Feature Article - June 2021
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Trends in Parks & Recreation

A Look at Trends in Parks & Recreation


A majority of park respondents (94.7%) said that they form partnerships with outside organizations, representing virtually no change from 2020, when 94.9% formed such partnerships. This compares with just 82.9% of non-park respondents who said they partner with other organizations. More than seven in 10 park respondents said they partner with local schools (72.6%) and local government (71.3%). Other more common partners for parks include: nonprofit organizations (59.5%); state government (40%); and corporate or local businesses (39.5%). (See Figure 44.)

Revenues & Expenditures

Obviously, the COVID-19 pandemic had a dramatic impact on revenues for almost everyone. Parks are no exception, with nearly two-thirds (65.5%) reporting that their revenues in 2020 had fallen. Another 19.5% said there had been no change to revenues, and just 15% reported an increase. (See Figure 45.)

In 2021, park respondents were much more likely to expect revenues to be on the rise. Some 39.3% said they expect revenues to be up this year, while 37% expect no change, and 23.7% still expect revenues to fall. Looking forward, 2022 shows dramatic improvement in expectations, with a full 62.3% of park respondents expecting increasing revenues, 28.9% expecting no change, and just 8.8% expecting a decrease—much more in line with the typical experience around revenues in pre-pandemic years, though with an obvious and expected boost in those who believe revenues will be on the rise.

Park respondents reported a 19.5% decrease to their average operating expenditure from 2019 to 2020. In 2019, park respondents spent an average of $2,310,000 on their operations, while in 2020 they spent $1,860,000. Looking forward, these respondents projected no change in 2021, but in 2022 they are expecting their operating costs to rise 4.8%, to an average of $1,950,000.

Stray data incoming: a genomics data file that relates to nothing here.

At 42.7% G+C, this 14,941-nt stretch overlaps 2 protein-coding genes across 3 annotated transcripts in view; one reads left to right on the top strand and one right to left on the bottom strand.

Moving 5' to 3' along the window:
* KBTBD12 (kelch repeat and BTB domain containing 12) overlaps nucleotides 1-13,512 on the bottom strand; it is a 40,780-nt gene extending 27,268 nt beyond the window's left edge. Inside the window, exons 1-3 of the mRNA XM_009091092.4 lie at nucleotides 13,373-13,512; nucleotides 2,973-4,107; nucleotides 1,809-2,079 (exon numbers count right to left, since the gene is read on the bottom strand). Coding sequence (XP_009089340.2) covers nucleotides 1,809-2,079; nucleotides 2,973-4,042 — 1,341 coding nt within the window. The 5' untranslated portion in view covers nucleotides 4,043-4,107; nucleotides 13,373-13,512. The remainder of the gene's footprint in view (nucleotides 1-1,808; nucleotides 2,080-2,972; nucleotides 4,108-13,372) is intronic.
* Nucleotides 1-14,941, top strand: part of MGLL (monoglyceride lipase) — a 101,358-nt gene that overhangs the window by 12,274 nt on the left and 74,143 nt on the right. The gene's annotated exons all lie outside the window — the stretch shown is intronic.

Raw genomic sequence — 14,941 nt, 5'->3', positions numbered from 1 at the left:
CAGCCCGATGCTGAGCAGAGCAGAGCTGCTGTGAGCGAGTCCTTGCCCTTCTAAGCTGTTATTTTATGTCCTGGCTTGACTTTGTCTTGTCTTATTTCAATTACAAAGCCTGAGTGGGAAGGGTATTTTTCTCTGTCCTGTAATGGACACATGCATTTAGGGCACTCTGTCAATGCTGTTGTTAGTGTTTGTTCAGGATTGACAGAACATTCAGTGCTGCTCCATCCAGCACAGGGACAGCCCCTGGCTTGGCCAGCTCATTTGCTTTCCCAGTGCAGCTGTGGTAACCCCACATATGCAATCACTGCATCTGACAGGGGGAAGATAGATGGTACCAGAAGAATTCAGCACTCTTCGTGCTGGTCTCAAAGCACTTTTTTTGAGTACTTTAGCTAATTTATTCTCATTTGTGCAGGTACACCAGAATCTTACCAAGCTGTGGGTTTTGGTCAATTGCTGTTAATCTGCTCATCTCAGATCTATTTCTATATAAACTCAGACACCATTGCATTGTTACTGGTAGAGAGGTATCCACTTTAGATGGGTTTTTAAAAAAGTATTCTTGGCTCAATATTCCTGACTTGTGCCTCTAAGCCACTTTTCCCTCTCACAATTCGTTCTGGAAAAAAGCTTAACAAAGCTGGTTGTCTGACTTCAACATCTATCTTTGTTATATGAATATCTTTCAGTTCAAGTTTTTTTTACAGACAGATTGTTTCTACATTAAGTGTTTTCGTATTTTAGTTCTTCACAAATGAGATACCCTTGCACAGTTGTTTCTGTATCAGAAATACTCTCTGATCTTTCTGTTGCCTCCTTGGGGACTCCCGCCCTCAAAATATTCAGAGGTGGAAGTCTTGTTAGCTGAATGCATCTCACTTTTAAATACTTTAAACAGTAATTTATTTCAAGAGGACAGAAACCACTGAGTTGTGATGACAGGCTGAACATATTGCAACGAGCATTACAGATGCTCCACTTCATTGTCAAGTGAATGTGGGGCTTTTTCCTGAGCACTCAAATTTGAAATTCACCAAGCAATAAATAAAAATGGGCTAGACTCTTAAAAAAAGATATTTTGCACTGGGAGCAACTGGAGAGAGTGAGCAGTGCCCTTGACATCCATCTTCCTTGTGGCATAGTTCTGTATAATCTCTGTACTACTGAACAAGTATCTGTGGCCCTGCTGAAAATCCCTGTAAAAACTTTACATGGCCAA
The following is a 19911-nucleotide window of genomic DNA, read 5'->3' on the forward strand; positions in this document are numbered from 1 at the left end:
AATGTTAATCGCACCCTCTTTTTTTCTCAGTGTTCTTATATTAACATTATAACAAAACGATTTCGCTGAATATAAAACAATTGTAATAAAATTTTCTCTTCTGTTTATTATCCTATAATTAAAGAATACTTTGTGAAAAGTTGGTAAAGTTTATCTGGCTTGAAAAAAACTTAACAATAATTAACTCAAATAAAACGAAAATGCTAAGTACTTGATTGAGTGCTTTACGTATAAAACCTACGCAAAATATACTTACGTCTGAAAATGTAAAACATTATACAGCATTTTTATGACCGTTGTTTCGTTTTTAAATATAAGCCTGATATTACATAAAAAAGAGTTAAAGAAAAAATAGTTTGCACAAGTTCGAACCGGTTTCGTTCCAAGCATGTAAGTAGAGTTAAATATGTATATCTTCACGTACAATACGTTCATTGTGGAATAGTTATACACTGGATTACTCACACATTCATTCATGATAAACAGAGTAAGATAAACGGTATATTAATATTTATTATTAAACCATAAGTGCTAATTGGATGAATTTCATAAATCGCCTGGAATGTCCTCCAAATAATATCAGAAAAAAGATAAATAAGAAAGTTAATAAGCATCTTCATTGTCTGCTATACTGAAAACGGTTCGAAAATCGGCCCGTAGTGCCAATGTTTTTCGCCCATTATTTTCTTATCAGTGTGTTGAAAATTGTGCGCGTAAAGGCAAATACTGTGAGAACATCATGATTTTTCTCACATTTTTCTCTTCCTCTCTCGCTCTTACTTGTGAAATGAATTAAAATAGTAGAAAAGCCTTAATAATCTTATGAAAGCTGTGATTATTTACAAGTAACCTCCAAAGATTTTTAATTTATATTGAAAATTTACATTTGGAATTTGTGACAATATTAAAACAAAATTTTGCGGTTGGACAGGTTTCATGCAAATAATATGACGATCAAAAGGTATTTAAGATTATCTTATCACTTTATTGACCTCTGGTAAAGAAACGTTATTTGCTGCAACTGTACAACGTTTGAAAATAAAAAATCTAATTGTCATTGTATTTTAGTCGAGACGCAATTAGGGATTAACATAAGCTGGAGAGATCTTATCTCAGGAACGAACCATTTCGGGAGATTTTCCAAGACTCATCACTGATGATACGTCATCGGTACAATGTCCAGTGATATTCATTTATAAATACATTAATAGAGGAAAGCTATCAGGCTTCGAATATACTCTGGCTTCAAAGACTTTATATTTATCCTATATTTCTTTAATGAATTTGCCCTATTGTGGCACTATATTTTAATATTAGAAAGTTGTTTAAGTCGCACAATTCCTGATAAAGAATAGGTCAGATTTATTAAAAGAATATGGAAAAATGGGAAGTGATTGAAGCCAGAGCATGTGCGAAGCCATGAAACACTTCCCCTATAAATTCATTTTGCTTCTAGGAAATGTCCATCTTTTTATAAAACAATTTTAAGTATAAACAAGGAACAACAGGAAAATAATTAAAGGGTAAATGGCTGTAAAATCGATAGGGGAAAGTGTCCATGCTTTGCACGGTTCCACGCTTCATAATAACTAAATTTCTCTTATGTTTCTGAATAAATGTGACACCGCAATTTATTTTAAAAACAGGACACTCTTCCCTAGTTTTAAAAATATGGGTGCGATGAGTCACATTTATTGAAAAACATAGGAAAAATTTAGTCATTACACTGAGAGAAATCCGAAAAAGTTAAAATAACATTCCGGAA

On average, park respondents report that they recover 43.3% of their operating costs via revenues, representing virtually no change from 2020, when they recovered an average of 43.8% of their operating costs via revenue. This number fluctuates over time, and reached a high of 45.1% in 2016. Well over a third (35.8%) of park respondents said that their revenues cover 30% or less of their operating costs (compared with 22.7% of non-park respondents). Another 18.8% recover 31% to 50%, and 18.2% recover 51% to 70% of their operating costs via revenues. Less than one-fifth (17.1%) of park respondents said they recover 71% or more of their operating costs via revenues. This compares with 40.6% of non-park respondents.

Park respondents were slightly more likely than non-park respondents to report that they had taken action to reduce their operating expenses. Some 91.2% of park respondents said they had done so, up from 80.6% in 2020. This compares with 89.3% of non-park respondents (up from 81.8%). The most common actions park respondents had taken to try to reduce their operating costs included: cutting programs and services (59.7%, compared with 52.6% of non-park respondents); temporarily closing facilities (56.9% vs. 43.9%); reducing staff (55.9% vs. 57%); reducing hours of operation (52.9% vs. 52.6%); and improving energy efficiency (36.7% vs. 34.9%).